Release date: May 24, 2012
Genre: Mystery, Thriller, Suspense
I don't usually go for mystery books, but since Gillian Flynn's Gone Girl has been topping charts and getting rave reviews I decided to give it a try. My experience has been an on and off affair: I got really into it when I started, then my excitement simmered down and I got distracted by other things, then I went back to it and after a few more chapters it blew my mind, then I was over it again... you get the drift. Still, I'm really glad I picked it up and finally finished it.
The set up is pretty simple: wife goes missing - did the husband kill her? Amy and Nick have been married for five years. Both laid off writers, they have had their ups and downs as a couple and money troubles have forced them to leave New York for Nick's hometown in Missouri. On the day of their fifth wedding anniversary Amy disappears. Nick swears he had nothing to do with it, but his lack of alibi and suspicious behavior make him the focus of police investigation and a murder suspect. Where is Amy and did Nick have anything to do with her disappearance?
One thing I definitely loved about the book was the writing style. Presented as a double narrative, Gone Girl not only offers two different perspectives, but also exists in two different points in time: while Nick's chapters start with the day of disappearance, Amy's chapters start back when they first met and eventually reach Nick's timeline. I loved how different the voices of the two characters were - I had strong, but polar feelings towards both of them and half of the time they were based on the wording Gillian Flynn used to frame their thoughts. At one point I got so mad at one of the characters I actually used the highlighter tool on my iPad so I could read a few passages to my husband to illustrate why I hate the character.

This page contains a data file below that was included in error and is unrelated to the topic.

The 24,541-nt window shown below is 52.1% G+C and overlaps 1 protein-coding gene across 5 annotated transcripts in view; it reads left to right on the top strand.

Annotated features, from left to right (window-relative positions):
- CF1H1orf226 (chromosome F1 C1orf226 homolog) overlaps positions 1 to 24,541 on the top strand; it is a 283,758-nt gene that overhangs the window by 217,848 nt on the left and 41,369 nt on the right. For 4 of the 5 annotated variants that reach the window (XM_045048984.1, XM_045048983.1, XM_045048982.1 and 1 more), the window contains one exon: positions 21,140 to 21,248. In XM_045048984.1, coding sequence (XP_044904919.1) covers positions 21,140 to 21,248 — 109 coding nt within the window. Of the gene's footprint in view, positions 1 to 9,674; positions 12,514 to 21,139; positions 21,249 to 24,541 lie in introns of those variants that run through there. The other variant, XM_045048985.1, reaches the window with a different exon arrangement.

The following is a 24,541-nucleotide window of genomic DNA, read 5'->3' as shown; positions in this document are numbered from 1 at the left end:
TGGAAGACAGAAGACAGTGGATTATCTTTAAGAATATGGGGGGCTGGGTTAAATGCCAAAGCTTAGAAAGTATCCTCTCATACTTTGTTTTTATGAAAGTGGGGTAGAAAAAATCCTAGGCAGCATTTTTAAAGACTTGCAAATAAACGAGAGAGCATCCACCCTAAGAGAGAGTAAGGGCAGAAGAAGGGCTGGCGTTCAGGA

As far as story development, I kept thinking I knew what was going on and kept being wrong. My lack of experience with mystery novels might have been the reason for this, but the book definitely kept me guessing. While there were some things I saw coming, there were twists I absolutely did not expect. If you're like me, don't let the first part of the book fool or discourage you - there is more to the story and once you get through the set up it gets really good. What infuriated me was the ending: after everything I found out the final turn had me thinking "Really? That's where we're going to go with this?!"
Overall I enjoyed Gone Girl very much, despite a few hiccups, and I think it deserves all the praise it got. After reading it I'm actually more interested in the genre than I was before and I would eventually like to read the other two books Gillian Flynn wrote. I will definitely be following this author's future work and I am curious to see the next novel she has in store for her readers.